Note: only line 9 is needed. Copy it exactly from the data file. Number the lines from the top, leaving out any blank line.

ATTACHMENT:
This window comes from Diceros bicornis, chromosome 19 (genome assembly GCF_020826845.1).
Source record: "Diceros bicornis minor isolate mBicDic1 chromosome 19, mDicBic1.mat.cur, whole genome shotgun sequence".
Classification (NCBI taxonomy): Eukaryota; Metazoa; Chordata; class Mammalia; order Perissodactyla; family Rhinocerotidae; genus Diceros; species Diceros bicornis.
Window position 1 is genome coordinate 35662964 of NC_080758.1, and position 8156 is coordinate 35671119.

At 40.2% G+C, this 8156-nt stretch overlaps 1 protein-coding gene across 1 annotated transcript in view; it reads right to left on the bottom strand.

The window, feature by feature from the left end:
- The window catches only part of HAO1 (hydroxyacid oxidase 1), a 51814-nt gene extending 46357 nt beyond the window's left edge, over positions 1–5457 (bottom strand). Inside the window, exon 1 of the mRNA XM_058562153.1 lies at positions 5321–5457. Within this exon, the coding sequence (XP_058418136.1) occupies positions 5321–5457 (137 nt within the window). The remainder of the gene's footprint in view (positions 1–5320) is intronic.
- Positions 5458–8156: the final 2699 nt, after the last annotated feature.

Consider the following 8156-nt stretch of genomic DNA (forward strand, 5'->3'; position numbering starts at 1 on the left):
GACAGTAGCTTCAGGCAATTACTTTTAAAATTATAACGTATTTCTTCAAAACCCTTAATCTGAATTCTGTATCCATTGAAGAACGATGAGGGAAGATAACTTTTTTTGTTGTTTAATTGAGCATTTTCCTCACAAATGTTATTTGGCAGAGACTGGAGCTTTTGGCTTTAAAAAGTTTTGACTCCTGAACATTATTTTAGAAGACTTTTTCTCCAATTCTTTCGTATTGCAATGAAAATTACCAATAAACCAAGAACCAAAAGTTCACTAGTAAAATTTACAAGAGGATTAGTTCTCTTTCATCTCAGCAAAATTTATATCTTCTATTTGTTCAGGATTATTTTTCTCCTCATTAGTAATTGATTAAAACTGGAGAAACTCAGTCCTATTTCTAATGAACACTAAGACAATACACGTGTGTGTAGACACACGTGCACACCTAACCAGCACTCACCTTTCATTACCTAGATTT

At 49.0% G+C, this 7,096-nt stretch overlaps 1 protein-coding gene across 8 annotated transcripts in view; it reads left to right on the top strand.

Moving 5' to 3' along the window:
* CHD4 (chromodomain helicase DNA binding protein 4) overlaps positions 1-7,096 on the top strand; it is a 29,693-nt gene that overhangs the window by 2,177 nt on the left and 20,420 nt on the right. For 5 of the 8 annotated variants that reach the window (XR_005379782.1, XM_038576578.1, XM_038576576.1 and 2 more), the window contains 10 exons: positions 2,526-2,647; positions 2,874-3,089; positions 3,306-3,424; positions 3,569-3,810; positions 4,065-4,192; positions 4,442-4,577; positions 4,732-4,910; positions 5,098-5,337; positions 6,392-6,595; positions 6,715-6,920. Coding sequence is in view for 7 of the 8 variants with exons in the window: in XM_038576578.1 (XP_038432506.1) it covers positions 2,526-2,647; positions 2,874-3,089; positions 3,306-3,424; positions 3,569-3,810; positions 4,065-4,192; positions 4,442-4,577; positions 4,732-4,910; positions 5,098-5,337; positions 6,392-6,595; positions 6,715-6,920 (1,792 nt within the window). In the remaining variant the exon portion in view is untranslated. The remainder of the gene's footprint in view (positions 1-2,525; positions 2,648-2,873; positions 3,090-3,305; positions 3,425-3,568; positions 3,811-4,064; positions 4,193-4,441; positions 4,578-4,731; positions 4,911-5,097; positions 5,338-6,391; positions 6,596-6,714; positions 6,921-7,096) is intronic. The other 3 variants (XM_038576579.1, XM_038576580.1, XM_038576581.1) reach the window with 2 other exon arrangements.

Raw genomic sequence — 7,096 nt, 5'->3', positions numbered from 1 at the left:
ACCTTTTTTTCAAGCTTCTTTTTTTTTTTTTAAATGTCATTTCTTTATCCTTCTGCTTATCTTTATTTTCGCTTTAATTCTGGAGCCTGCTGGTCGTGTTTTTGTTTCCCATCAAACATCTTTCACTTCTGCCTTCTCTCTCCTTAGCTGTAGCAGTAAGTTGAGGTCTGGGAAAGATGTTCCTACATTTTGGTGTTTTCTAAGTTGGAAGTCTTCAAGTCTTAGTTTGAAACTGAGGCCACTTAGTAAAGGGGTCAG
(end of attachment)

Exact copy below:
Consider the following 8156-nt stretch of genomic DNA (forward strand, 5'->3'; position numbering starts at 1 on the left):